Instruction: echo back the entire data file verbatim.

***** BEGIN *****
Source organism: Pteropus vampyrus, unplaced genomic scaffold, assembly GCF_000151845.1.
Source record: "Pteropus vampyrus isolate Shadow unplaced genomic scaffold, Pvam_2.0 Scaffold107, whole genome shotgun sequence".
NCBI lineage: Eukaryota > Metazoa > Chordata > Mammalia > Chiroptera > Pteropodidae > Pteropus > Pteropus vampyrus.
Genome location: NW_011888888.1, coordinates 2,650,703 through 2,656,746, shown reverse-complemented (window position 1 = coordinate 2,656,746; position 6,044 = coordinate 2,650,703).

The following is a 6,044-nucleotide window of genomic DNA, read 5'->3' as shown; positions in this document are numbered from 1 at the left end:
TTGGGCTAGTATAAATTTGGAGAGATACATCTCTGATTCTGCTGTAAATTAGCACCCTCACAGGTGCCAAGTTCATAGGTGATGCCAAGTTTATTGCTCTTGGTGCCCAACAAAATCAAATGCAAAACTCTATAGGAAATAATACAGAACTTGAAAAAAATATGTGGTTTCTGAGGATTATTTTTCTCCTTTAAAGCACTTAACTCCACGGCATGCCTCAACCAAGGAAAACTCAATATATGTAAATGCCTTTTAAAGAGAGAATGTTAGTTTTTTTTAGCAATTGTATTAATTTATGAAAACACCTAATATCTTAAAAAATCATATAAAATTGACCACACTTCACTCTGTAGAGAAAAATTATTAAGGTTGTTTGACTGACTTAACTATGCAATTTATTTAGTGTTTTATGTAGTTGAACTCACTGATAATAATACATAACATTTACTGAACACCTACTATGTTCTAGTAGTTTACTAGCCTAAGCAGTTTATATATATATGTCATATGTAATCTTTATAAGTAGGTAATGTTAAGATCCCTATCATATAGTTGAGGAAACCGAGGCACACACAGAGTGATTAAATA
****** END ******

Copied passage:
Source organism: Pteropus vampyrus, unplaced genomic scaffold, assembly GCF_000151845.1.
Source record: "Pteropus vampyrus isolate Shadow unplaced genomic scaffold, Pvam_2.0 Scaffold107, whole genome shotgun sequence".
NCBI lineage: Eukaryota > Metazoa > Chordata > Mammalia > Chiroptera > Pteropodidae > Pteropus > Pteropus vampyrus.
Genome location: NW_011888888.1, coordinates 2,650,703 through 2,656,746, shown reverse-complemented (window position 1 = coordinate 2,656,746; position 6,044 = coordinate 2,650,703).

The following is a 6,044-nucleotide window of genomic DNA, read 5'->3' as shown; positions in this document are numbered from 1 at the left end:
TTGGGCTAGTATAAATTTGGAGAGATACATCTCTGATTCTGCTGTAAATTAGCACCCTCACAGGTGCCAAGTTCATAGGTGATGCCAAGTTTATTGCTCTTGGTGCCCAACAAAATCAAATGCAAAACTCTATAGGAAATAATACAGAACTTGAAAAAAATATGTGGTTTCTGAGGATTATTTTTCTCCTTTAAAGCACTTAACTCCACGGCATGCCTCAACCAAGGAAAACTCAATATATGTAAATGCCTTTTAAAGAGAGAATGTTAGTTTTTTTTAGCAATTGTATTAATTTATGAAAACACCTAATATCTTAAAAAATCATATAAAATTGACCACACTTCACTCTGTAGAGAAAAATTATTAAGGTTGTTTGACTGACTTAACTATGCAATTTATTTAGTGTTTTATGTAGTTGAACTCACTGATAATAATACATAACATTTACTGAACACCTACTATGTTCTAGTAGTTTACTAGCCTAAGCAGTTTATATATATATGTCATATGTAATCTTTATAAGTAGGTAATGTTAAGATCCCTATCATATAGTTGAGGAAACCGAGGCACACACAGAGTGATTAAATA